The prices for the 2011 editions of Office compare to the current US$149 for the Home and Student Edition of Office 2008 and US$399 for Office 2008 for Mac Business Edition. Microsoft says the new prices for the Mac version of Office create more consistent pricing across platforms.

In addition to the two versions of Office for the Mac, Microsoft will offer an academic edition for US$99. The academic edition will feature Word, PowerPoint, Excel, Outlook, and Messenger, Microsoft Office for Mac Academic 2011 will be available only to higher-education students, staff, and faculty.

Users who buy Office 2008 starting on Monday will be able to upgrade to the 2011 version for free. The offer runs through November 30th, 2010, and users can register for the free upgrade at Microsoft’s Website. Microsoft didn’t provide any other upgrade pricing details for existing Office users.

Stay tuned for additional details as they become available.

Apple posts first Mac OS X 10.7 job opening, cites web technologies as integral to new OS

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Date: Monday, August 2nd, 2010, 05:13
Category: News

applelogo_silver

Hype from the computer industry always makes things a bit more interesting, but it’s sometimes informative.

Per CNET, an Apple job listing suggests something big will be coming to OS X 10.7.

The listing states the following:
“Are you looking to help create something totally new? Something that has never been done before and will truly amaze everyone? Are you excited by the prospect that what you helped create would be used every day by millions of Apple customers? Then come and work with the Mac OS X software engineering team to help build a new and revolutionary feature for Mac OS X.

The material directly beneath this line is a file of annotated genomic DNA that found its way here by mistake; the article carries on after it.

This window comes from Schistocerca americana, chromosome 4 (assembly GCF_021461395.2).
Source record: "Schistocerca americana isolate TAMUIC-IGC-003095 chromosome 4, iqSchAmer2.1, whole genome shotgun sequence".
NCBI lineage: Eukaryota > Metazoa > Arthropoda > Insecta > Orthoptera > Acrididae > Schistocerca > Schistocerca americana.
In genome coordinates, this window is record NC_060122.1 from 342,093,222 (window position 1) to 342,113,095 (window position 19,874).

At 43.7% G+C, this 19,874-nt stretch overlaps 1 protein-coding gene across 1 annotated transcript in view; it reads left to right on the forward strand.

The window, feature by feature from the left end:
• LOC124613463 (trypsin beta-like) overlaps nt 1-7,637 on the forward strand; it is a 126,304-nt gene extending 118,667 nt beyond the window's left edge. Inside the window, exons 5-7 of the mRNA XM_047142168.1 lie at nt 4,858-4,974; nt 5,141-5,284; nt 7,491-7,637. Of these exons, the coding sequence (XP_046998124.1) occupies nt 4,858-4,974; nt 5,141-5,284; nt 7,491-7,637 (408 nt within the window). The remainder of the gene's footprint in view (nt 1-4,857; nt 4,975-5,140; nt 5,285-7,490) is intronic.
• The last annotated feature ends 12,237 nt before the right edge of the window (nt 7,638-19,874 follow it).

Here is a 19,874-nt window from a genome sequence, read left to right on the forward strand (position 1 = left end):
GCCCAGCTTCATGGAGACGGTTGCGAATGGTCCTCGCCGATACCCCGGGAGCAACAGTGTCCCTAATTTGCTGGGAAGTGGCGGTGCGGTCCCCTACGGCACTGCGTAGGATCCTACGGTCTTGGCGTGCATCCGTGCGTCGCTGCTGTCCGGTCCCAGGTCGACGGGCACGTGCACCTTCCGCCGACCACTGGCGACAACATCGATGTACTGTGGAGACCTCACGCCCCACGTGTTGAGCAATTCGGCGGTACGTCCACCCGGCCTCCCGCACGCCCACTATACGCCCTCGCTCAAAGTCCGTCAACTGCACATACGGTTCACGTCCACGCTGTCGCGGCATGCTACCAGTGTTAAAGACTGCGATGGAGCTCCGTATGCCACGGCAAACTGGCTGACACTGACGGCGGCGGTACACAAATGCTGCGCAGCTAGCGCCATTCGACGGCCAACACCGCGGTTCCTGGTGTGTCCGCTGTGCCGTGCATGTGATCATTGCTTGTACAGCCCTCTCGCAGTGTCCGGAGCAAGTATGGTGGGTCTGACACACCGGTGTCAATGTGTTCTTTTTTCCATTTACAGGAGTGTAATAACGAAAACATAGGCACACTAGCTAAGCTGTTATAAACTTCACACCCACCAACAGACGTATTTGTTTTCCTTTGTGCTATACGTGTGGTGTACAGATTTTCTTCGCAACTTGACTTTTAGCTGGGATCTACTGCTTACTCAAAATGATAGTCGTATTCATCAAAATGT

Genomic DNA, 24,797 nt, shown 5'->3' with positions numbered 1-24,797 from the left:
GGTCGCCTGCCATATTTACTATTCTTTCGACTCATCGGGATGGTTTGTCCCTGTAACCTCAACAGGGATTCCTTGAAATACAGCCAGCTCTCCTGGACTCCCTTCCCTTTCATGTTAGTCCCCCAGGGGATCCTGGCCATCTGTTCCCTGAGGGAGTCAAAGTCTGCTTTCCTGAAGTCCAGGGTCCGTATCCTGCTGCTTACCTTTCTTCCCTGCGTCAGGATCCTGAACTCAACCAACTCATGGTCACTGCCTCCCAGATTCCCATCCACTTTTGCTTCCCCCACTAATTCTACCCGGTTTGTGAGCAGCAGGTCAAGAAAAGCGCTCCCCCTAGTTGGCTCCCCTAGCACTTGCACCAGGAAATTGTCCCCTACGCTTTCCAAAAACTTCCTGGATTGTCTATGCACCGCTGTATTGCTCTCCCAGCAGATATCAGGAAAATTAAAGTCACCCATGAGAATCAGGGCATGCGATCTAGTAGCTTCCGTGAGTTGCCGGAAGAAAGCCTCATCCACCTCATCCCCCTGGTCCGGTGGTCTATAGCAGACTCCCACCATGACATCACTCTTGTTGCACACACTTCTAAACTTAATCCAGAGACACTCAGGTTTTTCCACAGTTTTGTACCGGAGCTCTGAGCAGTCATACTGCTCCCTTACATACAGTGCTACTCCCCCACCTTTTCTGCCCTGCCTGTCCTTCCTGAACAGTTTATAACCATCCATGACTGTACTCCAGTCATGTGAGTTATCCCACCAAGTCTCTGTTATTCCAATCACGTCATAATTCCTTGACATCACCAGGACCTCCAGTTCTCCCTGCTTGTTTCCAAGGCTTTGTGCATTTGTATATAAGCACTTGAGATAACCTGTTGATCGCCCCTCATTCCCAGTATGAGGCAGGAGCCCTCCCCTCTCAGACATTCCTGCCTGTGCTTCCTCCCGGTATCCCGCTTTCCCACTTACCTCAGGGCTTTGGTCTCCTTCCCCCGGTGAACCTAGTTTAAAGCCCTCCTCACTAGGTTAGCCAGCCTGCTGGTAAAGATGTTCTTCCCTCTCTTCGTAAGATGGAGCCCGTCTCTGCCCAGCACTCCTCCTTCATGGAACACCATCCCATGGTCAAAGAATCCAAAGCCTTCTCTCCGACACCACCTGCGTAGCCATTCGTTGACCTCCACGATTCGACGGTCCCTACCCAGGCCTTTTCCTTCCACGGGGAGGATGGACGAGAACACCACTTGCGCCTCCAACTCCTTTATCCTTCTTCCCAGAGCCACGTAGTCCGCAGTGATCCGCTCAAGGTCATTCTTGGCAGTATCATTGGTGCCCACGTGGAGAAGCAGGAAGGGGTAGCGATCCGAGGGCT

We are looking for a senior software engineer to help us create a revolutionary new feature in the very foundations of Mac OS X. We have something truly revolutionary and really exciting in progress and it is going to require your most creative and focused efforts ever.”

The announcement goes on to further describe an ideal candidate having familiarity with HTTP protocols and other Web and Internet-based programming experience, suggesting the next version of OS X will be more integrated in the Web and networking.

Either way, it could be the start of something nifty.

Albeit Apple will now have to ponder what large and deadly cat to name Mac OS X 10.7 ever.

The best I can think of is “ocelot”…

iPhone Dev Team releases web-based hack for iPhone 4 handset

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Date: Monday, August 2nd, 2010, 04:22
Category: Hack, iPhone, News

The iPhone Dev Team raised their hand on Sunday, releasing the first “jailbreak” for the iPhone 4, a browser-based exploit that allows users to run unauthorized code. However, some reported that the modification results in broken MMS and FaceTime functionality.

According to AppleInsider, “comex,” a member of the iPhone Dev Team, released the hack through a website, jailbreakme.com. Users can visit the site in their iPhone browser to begin the jailbreaking process.

The software modification is the first release for Apple’s latest handset hardware, the iPhone 4. Some users reported that the jailbreak managed to break FaceTime and MMS functionality on the device.

Comex announced via a Twitter post that he was able to reproduce the issues, and is working on a fix. The latest jailbreak does not work with iPads running iOS 3.2.1.

Unlike previous jailbreaks, which required users to run software on their Mac or PC and tether their iPhone to their computer, the latest hack is done entirely within the Safari browser. Users simply visit the URL to begin the process, which modifies the iOS mobile operating system found on the iPhone, iPod touch and iPad.